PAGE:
America’s first impeachment proceedings began this week in 1867. President Andrew Johnson and his Congress had never gotten along well, but this incident did nothing to help the tenuous relationship between the executive and legislative branches. Find out why Johnson was in hot water:
The Battle of the Alamo Begins
Remember this day! The battle of the Alamo began on this day in 1836. This Mexican victory was a key moment in the Texas Revolution. Mexican forces 1,500-strong attacked the Alamo in San Antonio, Texas, on February 23 in an attempt to reclaim land. The defenders of the Alamo held out for 10 days until March 6 when the Mexican army launched a final assault that killed all remaining Texan fighters. Some 600 Mexican soldiers were killed in the fighting. The Alamo grew into an American myth, with the courage of the fighters elevated to Grecian levels. The mantra, “Remember the Alamo” has remained a rallying cry ever since. Famed adventurer David Crockett died at this battle.
President Johnson Impeachment Proceedings
America’s first impeachment happened on this day in 1867. Frustration between President Andrew Johnson and Congress boiled over when Johnson tried to test the newly passed Tenure of Office Act; Johnson removed Secretary of War Edward Stanton from his post. Congress impeached Johnson in late February and the trial began on March 5. On May 26 Johnson was acquitted of all charges and remained the president. The vote was 35-19, one vote away from the two-thirds majority needed for removing Johnson from office. Bill Clinton became the second president impeached in 1998.
“On the Cult of Personality and Its Consequences”
On this day in 1956, Soviet leader Nikita Khrushchev distanced himself from the regime of terror developed by former Soviet premier Joseph Stalin. In his monumental speech “On the Cult of Personality and Its Consequences,” Khrushchev criticized Stalin for his brutality and leadership style based on fear. Khrushchev said that Stalin’s cult of personality and the air he created engendered an atmosphere that ultimately went against the ideals of communism. This speech began a period of communication known as the Khrushchev Thaw. This speech, given in secret to high officials of the Communist Party, sparked outrage across the USSR.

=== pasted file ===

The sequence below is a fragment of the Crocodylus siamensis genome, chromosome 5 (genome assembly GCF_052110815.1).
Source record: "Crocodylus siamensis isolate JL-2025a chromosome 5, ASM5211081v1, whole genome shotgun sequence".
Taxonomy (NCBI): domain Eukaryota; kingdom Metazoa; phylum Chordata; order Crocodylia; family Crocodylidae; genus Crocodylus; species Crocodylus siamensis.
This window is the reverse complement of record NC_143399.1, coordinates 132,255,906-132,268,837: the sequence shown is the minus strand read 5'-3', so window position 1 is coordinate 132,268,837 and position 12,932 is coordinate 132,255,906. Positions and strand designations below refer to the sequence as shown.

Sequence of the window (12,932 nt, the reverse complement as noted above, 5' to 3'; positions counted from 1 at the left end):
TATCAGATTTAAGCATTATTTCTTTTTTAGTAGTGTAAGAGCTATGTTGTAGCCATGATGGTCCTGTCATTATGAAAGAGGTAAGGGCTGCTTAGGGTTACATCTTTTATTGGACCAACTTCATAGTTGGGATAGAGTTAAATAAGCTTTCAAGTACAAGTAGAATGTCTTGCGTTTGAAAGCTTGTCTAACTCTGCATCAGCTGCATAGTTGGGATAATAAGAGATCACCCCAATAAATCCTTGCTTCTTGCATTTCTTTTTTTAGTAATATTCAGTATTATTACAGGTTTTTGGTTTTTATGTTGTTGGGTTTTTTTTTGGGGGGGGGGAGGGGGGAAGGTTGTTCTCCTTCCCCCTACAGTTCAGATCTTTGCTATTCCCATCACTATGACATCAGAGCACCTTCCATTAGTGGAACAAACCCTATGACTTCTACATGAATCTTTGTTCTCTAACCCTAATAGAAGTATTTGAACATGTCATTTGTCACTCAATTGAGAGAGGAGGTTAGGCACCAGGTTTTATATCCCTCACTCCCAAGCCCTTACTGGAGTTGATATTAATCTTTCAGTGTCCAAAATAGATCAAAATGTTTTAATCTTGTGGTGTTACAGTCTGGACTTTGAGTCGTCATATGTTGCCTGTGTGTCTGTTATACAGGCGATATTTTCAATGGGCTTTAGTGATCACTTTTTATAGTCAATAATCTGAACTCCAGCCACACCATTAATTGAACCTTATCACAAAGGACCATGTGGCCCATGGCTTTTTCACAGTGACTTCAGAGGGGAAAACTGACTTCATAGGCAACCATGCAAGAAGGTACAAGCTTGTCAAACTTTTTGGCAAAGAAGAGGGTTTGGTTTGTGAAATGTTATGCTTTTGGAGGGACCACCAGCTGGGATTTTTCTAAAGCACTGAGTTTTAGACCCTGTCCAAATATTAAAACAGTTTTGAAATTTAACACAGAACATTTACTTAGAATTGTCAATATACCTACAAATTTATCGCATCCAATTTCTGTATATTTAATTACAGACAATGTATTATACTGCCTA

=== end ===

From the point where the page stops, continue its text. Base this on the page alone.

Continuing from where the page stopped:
World Trade Center Bombing
In retaliation for U.S. support for Israel and intervention in the Middle East, Ramzi Yousef and his fellow Muslim extremists bombed New York’s World Trade Center in 1993. The group parked a Ryder van in an underground parking garage and detonated a 1,300-pound bomb. The blast caused a 98-foot-wide hole in the parking garage sublevels, cut off power to the towers and sent smoke billowing up to the 98th floor. Six people died and over 1,000 were injured by the blast and smoke. Yousef and associates were charged with conspiracy, explosive destruction of property and interstate transport of explosives.
A key moment in the formation and ascension of the Nazi Party, the Reichstag Fire happened on this day in 1933. The Reichstag was the meeting place of the German Parliament; persons unknown set it ablaze. Police and government officials blamed and eventually executed Marinus van der Lubbe, a Dutch communist who had recently arrived in Berlin, for the catastrophe. Whether or not he was involved is debated. The Nazi Party used the fire as an example of Communist incursion into the Weimar Republic, stirring fears of Communist revolution. These fears allowed the Nazis to gain power quickly and handily.
The single most-watched event in American television history, the “M*A*S*H” finale, aired on this day in 1983. The series’ 251st episode depicted the end of the Korean War and resolved ongoing storylines. The finale surpassed the “Dallas” Who Shot J.R.? resolution episode in terms of ratings, becoming the highest rated event ever. The two-and-a-half hour episode garnered 77 percent of the viewing audience, some 121.6 million Americans. 2010’s Super Bowl XLIV surpassed the “M*A*S*H” finale in terms of viewers, but not ratings. “M*A*S*H” began in 1972 and was followed by two spin-offs, “AfterMASH” and “Trapper John, M.D.”
Ralph Waldo Ellison Birthday
Author of “Invisible Man” and respected black scholar and writer Ralph Waldo Ellison was born on this day in 1914 at Oklahoma City, Oklahoma. Ellison studied at the Tuskegee Institute and moved to New York in 1936 where he met Langston Hughes and Alain Locke, two of the major thinkers of the Harlem Renaissance. Ellison chose merchant marine service over the draft in World War II. He returned to the U.S. and wrote his most famous work, “Invisible Man.” The book was a stark, honest look at black life in America and was quickly accepted as a culturally significant piece of literature. It won the 1953 National Book Award for Fiction. Ellison died in 1994.
On the night of March 1, 1932, the 20-month-old son of famed aviator Charles Lindbergh was kidnapped from his New Jersey home. The kidnappers had written cryptic markings on a letter left at the scene of the crime and requested a ransom of $50,000. Lindbergh paid the ransom, but his son’s body was soon discovered a short distance from the family home. The toddler died from a blow to the head. Authorities traced purchases with the ransom money and soon discovered the perpetrator of the crime, Bruno Richard Hauptmann. The Lindbergh case and subsequent legislation made kidnapping a federal crime.